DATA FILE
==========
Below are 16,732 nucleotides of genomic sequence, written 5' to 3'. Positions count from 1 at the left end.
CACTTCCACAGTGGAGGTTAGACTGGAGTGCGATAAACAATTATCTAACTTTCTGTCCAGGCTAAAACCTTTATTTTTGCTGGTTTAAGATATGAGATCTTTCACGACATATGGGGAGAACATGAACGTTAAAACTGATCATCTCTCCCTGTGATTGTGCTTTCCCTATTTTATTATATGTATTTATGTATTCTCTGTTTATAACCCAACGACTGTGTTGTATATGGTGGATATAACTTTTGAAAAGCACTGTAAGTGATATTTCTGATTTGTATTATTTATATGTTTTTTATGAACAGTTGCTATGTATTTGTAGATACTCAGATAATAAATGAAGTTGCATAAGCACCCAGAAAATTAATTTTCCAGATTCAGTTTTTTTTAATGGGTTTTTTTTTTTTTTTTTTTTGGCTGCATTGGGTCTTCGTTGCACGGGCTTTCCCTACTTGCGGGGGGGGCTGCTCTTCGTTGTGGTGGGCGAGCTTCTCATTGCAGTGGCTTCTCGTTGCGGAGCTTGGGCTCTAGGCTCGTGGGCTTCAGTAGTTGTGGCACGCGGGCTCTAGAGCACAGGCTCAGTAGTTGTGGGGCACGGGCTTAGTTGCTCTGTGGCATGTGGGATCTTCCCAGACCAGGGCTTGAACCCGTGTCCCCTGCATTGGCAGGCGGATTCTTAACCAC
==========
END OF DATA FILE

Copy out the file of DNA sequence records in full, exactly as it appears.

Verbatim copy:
Below are 16,732 nucleotides of genomic sequence, written 5' to 3'. Positions count from 1 at the left end.
CACTTCCACAGTGGAGGTTAGACTGGAGTGCGATAAACAATTATCTAACTTTCTGTCCAGGCTAAAACCTTTATTTTTGCTGGTTTAAGATATGAGATCTTTCACGACATATGGGGAGAACATGAACGTTAAAACTGATCATCTCTCCCTGTGATTGTGCTTTCCCTATTTTATTATATGTATTTATGTATTCTCTGTTTATAACCCAACGACTGTGTTGTATATGGTGGATATAACTTTTGAAAAGCACTGTAAGTGATATTTCTGATTTGTATTATTTATATGTTTTTTATGAACAGTTGCTATGTATTTGTAGATACTCAGATAATAAATGAAGTTGCATAAGCACCCAGAAAATTAATTTTCCAGATTCAGTTTTTTTTAATGGGTTTTTTTTTTTTTTTTTTTTGGCTGCATTGGGTCTTCGTTGCACGGGCTTTCCCTACTTGCGGGGGGGGCTGCTCTTCGTTGTGGTGGGCGAGCTTCTCATTGCAGTGGCTTCTCGTTGCGGAGCTTGGGCTCTAGGCTCGTGGGCTTCAGTAGTTGTGGCACGCGGGCTCTAGAGCACAGGCTCAGTAGTTGTGGGGCACGGGCTTAGTTGCTCTGTGGCATGTGGGATCTTCCCAGACCAGGGCTTGAACCCGTGTCCCCTGCATTGGCAGGCGGATTCTTAACCAC